Business Strategy Development (Part 4) – Making the Hard Choices

March 14, 2012

4 Step Strategy


You must choose a path

You must choose a path

Time to choose a path

Finishing this critical step in the development of your business growth strategy is a capstone event.

Or is it a cornerstone?

Well, at any rate, it’s an important milestone in the creating your strategy. Why? Because after this, you’ll be taking your strategy to the street. You’ll be “doing”, no longer analyzing. Once this step is done, you are onto action.

Complete this step and you’ll have your strategic story – that simple to tell, simple to understand, ‘get everyone on the same page’ strategy.

But, first, a Recap

As you have been working through the 4-Step Business Growth Strategy Plan here on StrategyDIY, you’ll have:

  • First, an amazing new collection of key, relevant, business insight using some system to capture key information about your business – market, customers, suppliers, etc.).
  • Second, a list of the key/fundamental business questions and some great market research that will help you answer those questions.
  • Third, a solid start to seeing how different pieces of information (from insights, market research, internal business analysis) and patterns relate to one another.

and fourth, you’ll have a story that is starting to build.

And the story, will become the strategy.

OK, What’s the step? Hard Choices and Prioritization.

In this part of the process, what we are looking to do is draw some real strong conclusions from the analysis that will give us direction. One way to think through the story is the following:

We are looking for the Key Issues for the business

The Key Issues will lead to “must achieve” objectives

Those “must achieve” objectives will give us the “must do” activities

This step is all about reading the results of the research, analyzing what the research tells us about the answers to our starting key questions (and any new questions developed along the way) and then identify those top Key Issues for the business.

Let’s look at some examples of Key Issues from past projects:

  • Accelerating/aggressive local competition, especially in a key product-line for a small retail business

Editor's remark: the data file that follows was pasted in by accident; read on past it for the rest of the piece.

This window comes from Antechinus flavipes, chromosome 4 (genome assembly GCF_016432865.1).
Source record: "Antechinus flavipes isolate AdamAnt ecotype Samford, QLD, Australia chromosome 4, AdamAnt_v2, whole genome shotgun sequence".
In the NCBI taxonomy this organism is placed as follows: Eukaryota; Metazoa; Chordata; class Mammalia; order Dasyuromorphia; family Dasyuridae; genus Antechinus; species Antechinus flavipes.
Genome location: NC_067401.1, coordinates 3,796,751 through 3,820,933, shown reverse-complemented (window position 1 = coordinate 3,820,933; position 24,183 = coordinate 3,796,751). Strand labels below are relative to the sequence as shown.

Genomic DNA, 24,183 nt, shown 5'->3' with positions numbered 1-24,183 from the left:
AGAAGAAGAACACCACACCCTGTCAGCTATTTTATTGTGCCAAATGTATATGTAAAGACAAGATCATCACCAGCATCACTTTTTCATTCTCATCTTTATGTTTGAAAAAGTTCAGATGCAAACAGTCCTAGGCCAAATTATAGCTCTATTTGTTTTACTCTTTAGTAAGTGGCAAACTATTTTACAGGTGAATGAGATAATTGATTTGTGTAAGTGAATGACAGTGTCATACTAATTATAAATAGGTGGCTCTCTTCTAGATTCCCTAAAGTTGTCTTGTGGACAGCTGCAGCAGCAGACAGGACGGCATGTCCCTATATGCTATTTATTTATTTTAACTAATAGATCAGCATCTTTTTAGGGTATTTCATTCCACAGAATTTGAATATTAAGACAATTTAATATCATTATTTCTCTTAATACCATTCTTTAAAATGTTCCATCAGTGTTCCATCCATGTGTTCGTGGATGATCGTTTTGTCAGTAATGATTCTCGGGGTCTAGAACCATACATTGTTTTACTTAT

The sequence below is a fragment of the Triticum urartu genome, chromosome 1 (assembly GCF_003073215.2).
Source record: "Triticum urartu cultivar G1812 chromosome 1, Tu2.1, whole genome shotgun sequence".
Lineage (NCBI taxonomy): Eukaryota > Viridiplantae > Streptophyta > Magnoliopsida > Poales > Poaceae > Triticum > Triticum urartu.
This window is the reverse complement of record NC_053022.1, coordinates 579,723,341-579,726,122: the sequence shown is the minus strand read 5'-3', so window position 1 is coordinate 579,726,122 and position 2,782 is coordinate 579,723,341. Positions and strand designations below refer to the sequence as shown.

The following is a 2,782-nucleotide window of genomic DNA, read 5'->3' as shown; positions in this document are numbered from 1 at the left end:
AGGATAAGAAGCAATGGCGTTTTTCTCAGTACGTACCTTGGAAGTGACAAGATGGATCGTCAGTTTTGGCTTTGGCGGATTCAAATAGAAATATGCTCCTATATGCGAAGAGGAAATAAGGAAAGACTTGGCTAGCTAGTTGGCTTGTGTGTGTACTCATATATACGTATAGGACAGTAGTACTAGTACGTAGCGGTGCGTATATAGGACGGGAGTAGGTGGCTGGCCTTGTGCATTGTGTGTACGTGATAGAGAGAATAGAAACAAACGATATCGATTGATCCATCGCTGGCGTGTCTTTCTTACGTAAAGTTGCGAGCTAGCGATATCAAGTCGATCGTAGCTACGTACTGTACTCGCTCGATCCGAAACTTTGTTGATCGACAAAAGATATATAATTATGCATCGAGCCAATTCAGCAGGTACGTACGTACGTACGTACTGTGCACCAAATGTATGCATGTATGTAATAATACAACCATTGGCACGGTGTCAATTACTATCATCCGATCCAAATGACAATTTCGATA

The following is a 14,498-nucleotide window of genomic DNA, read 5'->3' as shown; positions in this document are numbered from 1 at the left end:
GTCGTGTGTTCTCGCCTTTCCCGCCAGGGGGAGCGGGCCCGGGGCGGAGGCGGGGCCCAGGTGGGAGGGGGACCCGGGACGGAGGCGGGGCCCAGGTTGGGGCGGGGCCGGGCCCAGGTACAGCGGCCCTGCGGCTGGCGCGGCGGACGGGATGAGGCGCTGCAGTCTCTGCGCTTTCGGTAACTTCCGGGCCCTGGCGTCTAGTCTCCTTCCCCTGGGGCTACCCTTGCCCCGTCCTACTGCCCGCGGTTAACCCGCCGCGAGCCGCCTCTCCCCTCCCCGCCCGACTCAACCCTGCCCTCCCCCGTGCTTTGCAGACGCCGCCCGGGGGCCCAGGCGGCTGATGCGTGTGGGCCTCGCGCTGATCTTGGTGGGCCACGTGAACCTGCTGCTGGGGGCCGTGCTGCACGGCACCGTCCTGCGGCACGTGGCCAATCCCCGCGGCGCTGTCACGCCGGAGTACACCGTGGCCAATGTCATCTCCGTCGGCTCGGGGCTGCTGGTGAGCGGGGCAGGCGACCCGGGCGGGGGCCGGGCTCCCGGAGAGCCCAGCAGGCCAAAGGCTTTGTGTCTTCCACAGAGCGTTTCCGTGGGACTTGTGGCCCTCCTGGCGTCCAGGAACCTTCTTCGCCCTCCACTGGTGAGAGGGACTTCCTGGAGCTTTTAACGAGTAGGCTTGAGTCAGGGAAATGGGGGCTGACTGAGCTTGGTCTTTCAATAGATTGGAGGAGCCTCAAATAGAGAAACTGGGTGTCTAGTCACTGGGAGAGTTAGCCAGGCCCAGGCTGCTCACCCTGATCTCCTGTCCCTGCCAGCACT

• Lack of physician knowledge about a rare medical condition
  • Decreasing population in the local community and aging of the population

Thinking back, these are things that we’ve called “trends”, also discussed in this post: Fact Finding vs. Trend Spotting.

What “must we achieve”?

When we have Key Issues identified (3 is a good number), then we’ll have a next step to determine what are the “Must Achieve” objectives? These answers, too, will come in part from the research we conducted. We don’t have to grab them from thin air.

And, it’s important to note that these are not actions. Not tactics. These are things that must be accomplished to address the key issue. Our measure of success.

So, some examples that might be helpful:

  • Must maintain clear product leadership in local retail market for key product-line
  • Must create a clear “need to treat” mindset of key physicians on rare medical condition
  • Must modify product line to fit long-term trend of aging local population with declining income

What “must we do”?

So, now that we have Key Issues and our “Must Achieve” goals, we can outline some broad “Must Do” activities.

Examples of “Must Do”:

  • Must consistently beat competition to introduce latest product innovations in key product-line
  • Must give people suffering from the rare medical condition an opportunity to tell their story to physicians to seek treatment
  • Must have new products designed and on-market in 6 months

It’s important to note that you will most likely have 2 or more “must do” items listed for one “must achieve”. There is no required one-to-one limit.

This is the story of your business growth strategy.

If you take the pieces of the process above, and put them together you will have your strategy ‘elevator’ speech. Here’s one example.

“Mom’s Retail Emporium is facing accelerating/aggressive local competition, especially in our key product-line. So, we must maintain clear product leadership in local retail market for key product-line to survive. And so, we will consistently beat our competition to introduce latest product innovations in this key product-line.”

That’s it.

Does it feel like something you could remember as a business leader? That your team could remember? That could become a rallying cry for your organization?

OK, it’s simple, but that’s what we want. Simple, able to be communicated, memorable, aligning . . . all those things.

But, maybe something is missing? Actually, what we will do? Ah, that’s the final step. Stay tuned.

So, what can you do now?

Well, you have to make this analysis. Sit with your team, your advisers, your husband/wife/son/daughter/mom/whoever, and work through all of the new information you have collected – questions, customer info/news, competitive information – and find those common themes. Find where information is coming together. Those trends and Key Issues your business faces or can take advantage of.

You will have to make some tough decisions to select your top 3 Key Issues.

When you have done this, you can start to expand the detail on the Key Issue to “Must Achieve” goals and “Must Do” activities.

When you have created your strategy story, come back and post it here in comments to get some forum feedback.

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